I’ve always wanted to have a home birth. For a variety or personal and political reasons, I did not want to subject myself, my partner or my child to the perils of a hospital birth – not unless medically necessary. When choosing a new practitioner in Sacramento, I let my anxiety get the best of me. I searched and googled for an OBGYN practice that had a natural attitude towards pregnancy and birth. I finally came across the perfect practice. Their c-section rates were low, they had an all-woman staff, and they looked like they birthed babies at The Farm while on vacation. Done.
While perusing their website, I noted that they had two offices. One in a tony suburb and another in the city. Again, a perfect match. I could take the bus from work, and minimize my time in a car. I called the number for the city office and excitedly made my first appointment. After a few hours, they called me back and changed my appointment to the suburban office. Confused as to their method, I asked why.
“Well, that’s where our private patients go.”
I made the change resigning myself to the idea of a 25 minute drive to the suburbs, then I sat with their response. “That’s where the private patients go.” I thought I had made a mistake and choose a practice affiliated primarily with an HMO. So, I returned to their website and took a closer look at the insurance companies that they contract with. The list was extensive. Twenty or thirty companies. Nope, that wasn’t it. Embroiled in the trials and tribulations of relocating and starting anew, I marked my calendar with the updated address, and I put the strange comment aside.
On the day of my appointment, I was the first to arrive, yet they were already running 45 minutes late. The doctor didn’t believe me when I told her that I knew that I ovulated on November 14th. She questioned the efficacy of monitoring via ultrasounds, OPKs, and charting. All of them in tandem did not provide enough evidence for her that I did indeed ovulate on the 14th. Evidence-based medicine at its best. She was rough with the speculum, and was not forthcoming with any information on my progress, thus far. She also wasn’t one of the hippie midwives that are featured on the website. She definitely would not deliver babies at The Farm while on vacation. It wasn’t a good fit.
In scheduling my next appointment, I specifically explained why I wanted to have my appointments at the city office. It’s closer, I explained. I don’t have to drive 25 minutes to get there. They looked at me quizzically, and they said it again, “But, we have our private patients come here.”
“By private do you mean the opposite of public? As in your Medicaid patients?” I asked.
“Yes. We have all of our public patients go there and their appointments are scheduled on seven minute increments.”
A bit shocked and incredulous at the blatant discrimination, I put my foot down. “That’s where I want to go. I don’t want to drive to a suburb I would never set foot in otherwise. I don’t give a shit how the person next to me is paying for their care. And, you were 45 minutes late today, so it can’t get much worse.” I walked out with an appointment at the city office.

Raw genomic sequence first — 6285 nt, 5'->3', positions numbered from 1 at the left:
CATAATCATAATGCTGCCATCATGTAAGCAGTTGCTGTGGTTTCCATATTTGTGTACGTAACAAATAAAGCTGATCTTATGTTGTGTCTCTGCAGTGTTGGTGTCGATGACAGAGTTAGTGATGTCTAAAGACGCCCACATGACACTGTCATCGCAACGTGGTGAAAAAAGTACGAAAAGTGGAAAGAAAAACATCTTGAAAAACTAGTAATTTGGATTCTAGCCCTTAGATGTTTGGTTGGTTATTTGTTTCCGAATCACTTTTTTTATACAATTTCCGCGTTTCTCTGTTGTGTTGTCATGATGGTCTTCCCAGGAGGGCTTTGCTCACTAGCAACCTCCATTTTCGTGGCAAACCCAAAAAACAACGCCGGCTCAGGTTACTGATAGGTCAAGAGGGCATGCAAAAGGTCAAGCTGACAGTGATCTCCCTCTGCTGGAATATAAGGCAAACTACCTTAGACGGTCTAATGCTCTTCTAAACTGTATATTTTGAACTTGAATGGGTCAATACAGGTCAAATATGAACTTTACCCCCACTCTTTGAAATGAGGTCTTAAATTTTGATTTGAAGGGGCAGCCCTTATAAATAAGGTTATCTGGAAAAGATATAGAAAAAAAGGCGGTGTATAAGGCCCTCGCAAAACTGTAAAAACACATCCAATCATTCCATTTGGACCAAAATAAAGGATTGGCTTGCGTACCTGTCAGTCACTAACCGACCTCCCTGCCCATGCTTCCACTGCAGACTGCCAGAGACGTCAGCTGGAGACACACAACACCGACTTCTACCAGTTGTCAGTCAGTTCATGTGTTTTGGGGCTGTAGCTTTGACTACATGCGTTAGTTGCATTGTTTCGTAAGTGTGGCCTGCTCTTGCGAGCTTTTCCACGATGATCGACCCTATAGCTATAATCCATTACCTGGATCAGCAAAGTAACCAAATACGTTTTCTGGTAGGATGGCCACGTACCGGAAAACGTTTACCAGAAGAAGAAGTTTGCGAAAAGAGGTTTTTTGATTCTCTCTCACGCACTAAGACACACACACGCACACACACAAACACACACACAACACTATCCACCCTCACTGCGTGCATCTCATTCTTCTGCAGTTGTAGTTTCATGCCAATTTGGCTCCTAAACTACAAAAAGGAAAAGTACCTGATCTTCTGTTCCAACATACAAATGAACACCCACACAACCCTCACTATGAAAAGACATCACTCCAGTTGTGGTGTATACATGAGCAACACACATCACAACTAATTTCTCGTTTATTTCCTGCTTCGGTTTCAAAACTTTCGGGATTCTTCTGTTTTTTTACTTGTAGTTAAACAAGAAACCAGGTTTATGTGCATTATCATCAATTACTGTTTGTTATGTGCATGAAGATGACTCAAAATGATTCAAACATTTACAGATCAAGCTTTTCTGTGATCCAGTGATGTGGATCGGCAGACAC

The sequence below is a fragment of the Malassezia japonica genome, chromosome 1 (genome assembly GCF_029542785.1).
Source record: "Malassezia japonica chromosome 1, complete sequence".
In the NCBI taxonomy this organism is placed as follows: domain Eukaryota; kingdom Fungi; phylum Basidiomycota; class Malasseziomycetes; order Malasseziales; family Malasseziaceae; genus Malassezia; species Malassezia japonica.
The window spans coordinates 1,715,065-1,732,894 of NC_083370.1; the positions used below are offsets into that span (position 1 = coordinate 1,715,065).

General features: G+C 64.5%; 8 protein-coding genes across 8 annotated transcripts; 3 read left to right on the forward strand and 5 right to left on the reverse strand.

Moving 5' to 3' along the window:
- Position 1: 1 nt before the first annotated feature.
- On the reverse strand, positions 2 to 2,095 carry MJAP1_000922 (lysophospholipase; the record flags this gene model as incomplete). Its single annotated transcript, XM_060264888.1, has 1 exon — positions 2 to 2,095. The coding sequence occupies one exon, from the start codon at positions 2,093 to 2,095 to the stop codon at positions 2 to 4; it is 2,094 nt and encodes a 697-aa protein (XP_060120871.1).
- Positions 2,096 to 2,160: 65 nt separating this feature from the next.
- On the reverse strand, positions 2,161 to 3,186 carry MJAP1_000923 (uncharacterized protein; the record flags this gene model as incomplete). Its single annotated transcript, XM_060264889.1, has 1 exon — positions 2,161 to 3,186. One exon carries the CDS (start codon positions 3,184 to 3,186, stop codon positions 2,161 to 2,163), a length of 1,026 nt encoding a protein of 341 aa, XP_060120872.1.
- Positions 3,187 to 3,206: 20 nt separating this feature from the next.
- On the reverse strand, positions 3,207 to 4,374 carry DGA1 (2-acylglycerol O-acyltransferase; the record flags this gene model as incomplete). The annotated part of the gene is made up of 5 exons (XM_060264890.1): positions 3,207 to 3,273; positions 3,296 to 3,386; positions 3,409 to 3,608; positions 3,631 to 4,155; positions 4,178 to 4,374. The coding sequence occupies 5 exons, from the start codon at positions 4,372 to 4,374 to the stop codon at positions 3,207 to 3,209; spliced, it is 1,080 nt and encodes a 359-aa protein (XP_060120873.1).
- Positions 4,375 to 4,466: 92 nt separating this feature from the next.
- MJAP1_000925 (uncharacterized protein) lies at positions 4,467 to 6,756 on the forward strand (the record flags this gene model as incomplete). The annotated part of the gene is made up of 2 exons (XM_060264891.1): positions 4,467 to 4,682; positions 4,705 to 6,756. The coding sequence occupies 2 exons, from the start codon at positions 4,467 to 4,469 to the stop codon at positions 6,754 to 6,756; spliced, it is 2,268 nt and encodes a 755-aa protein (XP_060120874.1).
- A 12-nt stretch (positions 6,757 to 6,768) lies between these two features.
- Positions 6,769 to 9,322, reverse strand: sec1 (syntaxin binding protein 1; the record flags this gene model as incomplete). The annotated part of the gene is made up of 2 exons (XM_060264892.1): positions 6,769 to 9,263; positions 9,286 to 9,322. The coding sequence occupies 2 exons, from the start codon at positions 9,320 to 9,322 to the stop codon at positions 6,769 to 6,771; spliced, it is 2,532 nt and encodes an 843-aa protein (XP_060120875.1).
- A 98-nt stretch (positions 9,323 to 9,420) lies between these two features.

I probably would have changed caregivers anyway. I want to birth with a midwife, assuming that I don’t risk out. I don’t want to have a hospital birth unless it is medically necessary. I don’t appreciate the attitude and condescension I repeatedly get from OBGYNs. So, I probably would have changed caregivers anyway.
However, something must be said about the way in which this practice goes about providing healthcare. Repeatedly, I was told that they segregate based upon insurance coverage. To be clear, this is discrimination based upon socioeconomic status. In an era with a widening chasm of income inequality, segregating and providing a different quality of care for low-income women is not the answer. I recently finished reading Origins where the author neatly outlines an enormous body of scientific literature regarding the prenatal environment and its lifelong effects on individuals. As you can guess, low-income women need quality care to ensure their children are provided with a prenatal environment that will give them building blocks for a healthy life, not the converse. Additionally, the US maternal mortality rate has doubled in the past 25 years, and the rate for African-American women is three times that of white women. We are ranked 50th in the world in maternal mortality despite spending more on maternal healthcare than any other nation.
So, when faced with the prospect of receiving care from a practice that would find it acceptable to segregate by healthcare coverage, I took my baby and ran. When safely ensconced in a comfy chair at my CNM’s office, she casually asked me why I changed practitioners. I explained my aversion to the suburbs, the condescension, and the segregation. She then noted that they require their “public” patients to enter the practice from a separate door. I wish every woman, regardless of socioeconomic status, had the option to run.